Fulton County has one of the highest eviction rates in the country, with approximately 800 tenants receiving an eviction notice every week, one in five over the course of a year, or 109 every day. In the 30291, 30337 and 30331 zip codes, which include Union City, College Park, and areas just west of Atlanta, eviction rates have gone above 40 percent.
On June 5th, 2019, Netflix dropped the fifth season of its dark anthology series, Black Mirror, to eager audiences, myself included. Due to a new job and other extraneous forces, though, I couldn’t devour the three-episode season in one sitting like I would with previous ones. However, the episode titled “Striking Vipers” kept popping up in many of my remaining social media feeds, provoking in-depth discussion among those who had seen it. When I did finally get to the episode, I was left with metaphorical blue balls at what had just transpired on my screen.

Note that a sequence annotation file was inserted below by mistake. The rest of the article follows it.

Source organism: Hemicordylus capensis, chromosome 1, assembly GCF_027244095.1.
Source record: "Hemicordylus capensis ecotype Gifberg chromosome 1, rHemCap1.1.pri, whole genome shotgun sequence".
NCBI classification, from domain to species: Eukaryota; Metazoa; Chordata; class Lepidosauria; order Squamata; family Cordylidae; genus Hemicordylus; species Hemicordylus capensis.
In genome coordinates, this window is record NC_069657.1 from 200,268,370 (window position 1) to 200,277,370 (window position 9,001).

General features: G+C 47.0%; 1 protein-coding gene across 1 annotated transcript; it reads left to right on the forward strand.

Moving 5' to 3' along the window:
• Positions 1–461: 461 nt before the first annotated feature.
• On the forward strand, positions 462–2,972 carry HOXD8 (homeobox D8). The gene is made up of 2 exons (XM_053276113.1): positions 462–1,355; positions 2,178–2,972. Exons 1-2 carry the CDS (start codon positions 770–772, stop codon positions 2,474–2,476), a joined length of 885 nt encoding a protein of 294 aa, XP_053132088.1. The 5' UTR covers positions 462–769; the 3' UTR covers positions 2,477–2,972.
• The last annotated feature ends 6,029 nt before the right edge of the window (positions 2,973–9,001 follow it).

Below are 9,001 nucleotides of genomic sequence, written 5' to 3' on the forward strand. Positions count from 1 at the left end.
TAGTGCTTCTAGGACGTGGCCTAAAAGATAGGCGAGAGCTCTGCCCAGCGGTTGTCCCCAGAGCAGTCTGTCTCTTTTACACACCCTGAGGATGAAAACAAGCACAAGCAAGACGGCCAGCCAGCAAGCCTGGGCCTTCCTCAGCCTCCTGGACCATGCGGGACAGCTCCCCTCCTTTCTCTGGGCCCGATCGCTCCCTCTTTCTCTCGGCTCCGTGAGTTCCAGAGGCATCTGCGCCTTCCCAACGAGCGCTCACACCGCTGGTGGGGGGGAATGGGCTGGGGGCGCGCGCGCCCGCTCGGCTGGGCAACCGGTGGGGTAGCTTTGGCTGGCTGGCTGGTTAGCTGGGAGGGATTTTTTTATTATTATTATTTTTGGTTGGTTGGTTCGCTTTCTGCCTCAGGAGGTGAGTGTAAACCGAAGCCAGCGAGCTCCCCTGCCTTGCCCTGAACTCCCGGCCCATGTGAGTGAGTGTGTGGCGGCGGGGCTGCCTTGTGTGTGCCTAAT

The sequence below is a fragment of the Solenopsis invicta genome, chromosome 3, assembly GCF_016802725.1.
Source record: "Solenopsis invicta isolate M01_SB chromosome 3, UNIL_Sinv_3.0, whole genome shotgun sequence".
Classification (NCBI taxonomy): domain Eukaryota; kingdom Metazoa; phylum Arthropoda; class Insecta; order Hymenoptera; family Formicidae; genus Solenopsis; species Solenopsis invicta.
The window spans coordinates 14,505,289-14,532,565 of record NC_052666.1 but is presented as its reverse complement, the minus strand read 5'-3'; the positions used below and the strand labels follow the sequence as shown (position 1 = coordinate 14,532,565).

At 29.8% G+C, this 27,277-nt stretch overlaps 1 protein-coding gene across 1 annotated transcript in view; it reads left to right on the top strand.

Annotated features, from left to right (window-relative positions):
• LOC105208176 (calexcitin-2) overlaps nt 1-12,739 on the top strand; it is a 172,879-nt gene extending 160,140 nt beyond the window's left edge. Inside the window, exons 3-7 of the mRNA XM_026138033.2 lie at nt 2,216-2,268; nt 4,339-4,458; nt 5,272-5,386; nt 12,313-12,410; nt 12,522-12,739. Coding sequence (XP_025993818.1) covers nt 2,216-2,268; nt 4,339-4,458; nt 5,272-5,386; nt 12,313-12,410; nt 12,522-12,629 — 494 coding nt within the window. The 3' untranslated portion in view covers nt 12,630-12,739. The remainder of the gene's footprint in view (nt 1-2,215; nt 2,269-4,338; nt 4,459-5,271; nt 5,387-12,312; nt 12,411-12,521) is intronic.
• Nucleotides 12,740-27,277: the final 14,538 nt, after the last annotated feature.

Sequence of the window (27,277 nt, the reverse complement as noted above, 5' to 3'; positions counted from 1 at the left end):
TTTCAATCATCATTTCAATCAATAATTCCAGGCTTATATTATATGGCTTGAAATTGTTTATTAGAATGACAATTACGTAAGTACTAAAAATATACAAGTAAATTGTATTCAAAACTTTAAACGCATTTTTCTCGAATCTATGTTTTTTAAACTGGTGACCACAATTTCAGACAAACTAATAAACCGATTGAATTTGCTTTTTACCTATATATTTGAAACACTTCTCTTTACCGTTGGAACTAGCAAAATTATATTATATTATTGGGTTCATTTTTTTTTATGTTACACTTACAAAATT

Thirty-years ago this year, the world was introduced to the elastic, richly textured instrument of one Mr. Tevin Campbell. Shepherded into the offices of Warner Bros. Records by jazz pioneer Bobbi Humphrey and signed by Warner Bros. renowned Senior Vice President of Black Music, Benny Medina, the then-12-year-old singer would be launched into the public consciousness by no less than the iconic Quincy Jones. If that start wasn’t impressive enough, Campbell’s 1989 debut single with Jones would eventually become a #1 hit on the Billboard R&B charts, “Tomorrow (A Better You, Better Me),” somewhere around the same time Campbell was just turning 14. Partially driven by a single that would, for a time, be a hallmark in the graduation auditoriums of schools, teen talent shows, and youth choirs in churches across America, Back on the Block would go on to win the Grammy for Album of the Year.